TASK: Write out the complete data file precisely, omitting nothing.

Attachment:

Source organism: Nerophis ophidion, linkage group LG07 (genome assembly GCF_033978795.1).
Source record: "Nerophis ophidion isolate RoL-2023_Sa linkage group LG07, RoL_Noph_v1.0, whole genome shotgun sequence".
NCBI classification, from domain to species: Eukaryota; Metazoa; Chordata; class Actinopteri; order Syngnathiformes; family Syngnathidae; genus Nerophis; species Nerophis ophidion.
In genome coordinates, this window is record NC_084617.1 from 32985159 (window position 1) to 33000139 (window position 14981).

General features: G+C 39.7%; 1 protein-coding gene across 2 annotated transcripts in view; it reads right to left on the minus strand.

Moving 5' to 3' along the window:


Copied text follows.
Source organism: Nerophis ophidion, linkage group LG07 (genome assembly GCF_033978795.1).
Source record: "Nerophis ophidion isolate RoL-2023_Sa linkage group LG07, RoL_Noph_v1.0, whole genome shotgun sequence".
NCBI classification, from domain to species: Eukaryota; Metazoa; Chordata; class Actinopteri; order Syngnathiformes; family Syngnathidae; genus Nerophis; species Nerophis ophidion.
In genome coordinates, this window is record NC_084617.1 from 32985159 (window position 1) to 33000139 (window position 14981).

General features: G+C 39.7%; 1 protein-coding gene across 2 annotated transcripts in view; it reads right to left on the minus strand.

Moving 5' to 3' along the window: